What is a Synthase?

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  • Written By: Daniel Liden
  • Edited By: Jenn Walker
  • Last Modified Date: 22 September 2019
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A synthase is a specific type of enzyme that catalyzes synthetic chemical reactions, or chemical reactions in which a number of reactants combine to form a product. An enzyme is a common type of protein; different enzymes catalyze different and generally highly-specific chemical reactions that may or may not be synthetic in nature. Catalysis is a chemical process by which a catalyst reduces the energy requirements of a chemical reaction, thereby greatly speeding up the reaction. It is important to note that a catalyst is not actually consumed by a chemical reaction, so an enzyme such as synthase may catalyze the same type of chemical reaction many times.

Synthase enzymes belong to a larger family of enzymes known as ligase enzymes. A ligase is an enzyme that catalyzes the formation of new chemical bonds between previously separate molecules. While there are many different varieties of ligases, the ligase family focuses primarily on only a few different types of chemical bonds that are particularly common in biochemical reactions. Such bonds include carbon-carbon, carbon-oxygen, and carbon-nitrogen bonds. Carbon is the most important of all of the common atoms that appear in biochemical reactions within organisms, so many enzymes are devoted to ensuring that it binds properly in order to form essential organic molecules.


One example of a common and important type of synthase is adenosine triphosphate (ATP) synthase. ATP synthase is an encompassing name for any enzyme that catalyzes the synthesis of ATP, one of the most important energy-containing molecules used in cellular metabolism. ATP is formed through the synthesis of adenosine diphosphate or adenosine monophosphate and one or more inorganic phosphate groups. ATP synthase catalyzes the synthesis of these molecules, greatly reducing the energy barrier of the reaction and making ATP synthesis energetically feasible. Some energy is still required in order for the synthesis reaction to occur, but the presence of an enzyme ensures the energy requirement does not prevent the reaction from proceeding at the appropriate rate.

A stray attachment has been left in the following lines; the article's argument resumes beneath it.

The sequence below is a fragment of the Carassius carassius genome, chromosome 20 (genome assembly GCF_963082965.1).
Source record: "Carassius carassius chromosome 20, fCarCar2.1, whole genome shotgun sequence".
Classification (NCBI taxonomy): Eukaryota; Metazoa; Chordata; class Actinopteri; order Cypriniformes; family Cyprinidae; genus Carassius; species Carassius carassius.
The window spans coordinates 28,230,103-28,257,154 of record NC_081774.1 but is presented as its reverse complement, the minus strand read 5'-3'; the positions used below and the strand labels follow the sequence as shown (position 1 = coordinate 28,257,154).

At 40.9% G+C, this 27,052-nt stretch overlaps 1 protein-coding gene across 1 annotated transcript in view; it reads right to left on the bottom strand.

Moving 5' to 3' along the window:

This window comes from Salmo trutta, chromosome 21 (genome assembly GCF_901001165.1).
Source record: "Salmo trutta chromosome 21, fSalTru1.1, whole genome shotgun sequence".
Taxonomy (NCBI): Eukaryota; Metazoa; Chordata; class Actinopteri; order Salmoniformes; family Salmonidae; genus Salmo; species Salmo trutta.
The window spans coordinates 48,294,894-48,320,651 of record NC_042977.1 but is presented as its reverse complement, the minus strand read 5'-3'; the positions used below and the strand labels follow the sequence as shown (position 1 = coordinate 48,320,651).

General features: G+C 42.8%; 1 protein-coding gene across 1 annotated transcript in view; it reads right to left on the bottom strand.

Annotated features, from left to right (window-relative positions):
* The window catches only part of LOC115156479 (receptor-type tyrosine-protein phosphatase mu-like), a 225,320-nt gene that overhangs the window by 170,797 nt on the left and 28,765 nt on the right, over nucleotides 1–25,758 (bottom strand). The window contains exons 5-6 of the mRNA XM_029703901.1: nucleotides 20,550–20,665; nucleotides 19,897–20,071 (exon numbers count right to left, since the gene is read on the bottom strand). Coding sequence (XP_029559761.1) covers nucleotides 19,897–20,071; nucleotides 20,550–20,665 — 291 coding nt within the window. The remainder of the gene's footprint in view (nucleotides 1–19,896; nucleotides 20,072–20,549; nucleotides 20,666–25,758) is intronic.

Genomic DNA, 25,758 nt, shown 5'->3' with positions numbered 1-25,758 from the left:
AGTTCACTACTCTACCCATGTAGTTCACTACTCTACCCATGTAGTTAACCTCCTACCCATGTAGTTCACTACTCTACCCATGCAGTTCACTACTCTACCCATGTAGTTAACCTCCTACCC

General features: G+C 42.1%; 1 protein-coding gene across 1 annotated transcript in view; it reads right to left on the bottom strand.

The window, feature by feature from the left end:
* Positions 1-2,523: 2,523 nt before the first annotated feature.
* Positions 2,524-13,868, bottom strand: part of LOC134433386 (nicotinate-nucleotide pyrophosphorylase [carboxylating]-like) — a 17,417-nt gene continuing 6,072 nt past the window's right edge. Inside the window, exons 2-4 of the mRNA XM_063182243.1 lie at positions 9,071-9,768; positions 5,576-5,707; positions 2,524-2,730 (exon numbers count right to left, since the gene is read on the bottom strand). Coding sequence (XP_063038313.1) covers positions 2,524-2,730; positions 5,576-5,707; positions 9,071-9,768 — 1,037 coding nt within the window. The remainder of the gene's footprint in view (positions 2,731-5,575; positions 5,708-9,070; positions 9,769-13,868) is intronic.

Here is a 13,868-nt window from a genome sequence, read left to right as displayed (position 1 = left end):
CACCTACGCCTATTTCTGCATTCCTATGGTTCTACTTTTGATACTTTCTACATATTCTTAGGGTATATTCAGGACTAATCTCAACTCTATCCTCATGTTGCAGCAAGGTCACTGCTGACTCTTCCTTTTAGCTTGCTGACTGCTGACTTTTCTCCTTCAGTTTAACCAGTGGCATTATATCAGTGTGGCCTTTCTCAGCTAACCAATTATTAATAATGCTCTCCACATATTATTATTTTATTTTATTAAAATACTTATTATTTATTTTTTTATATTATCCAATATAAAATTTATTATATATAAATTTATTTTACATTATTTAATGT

Synthases and other enzymes are commonly studied in biochemistry, biology, and organic chemistry, as their precise roles in many important chemical processes are still not fully understood. Enzymes such as synthase are very important in the health sciences, as many of the reactions they catalyze are important to the cause or prevention of various diseases and illnesses. Learning their particular mechanisms of action may allow health scientists to enhance or restrict their actions in order to fight such illnesses.


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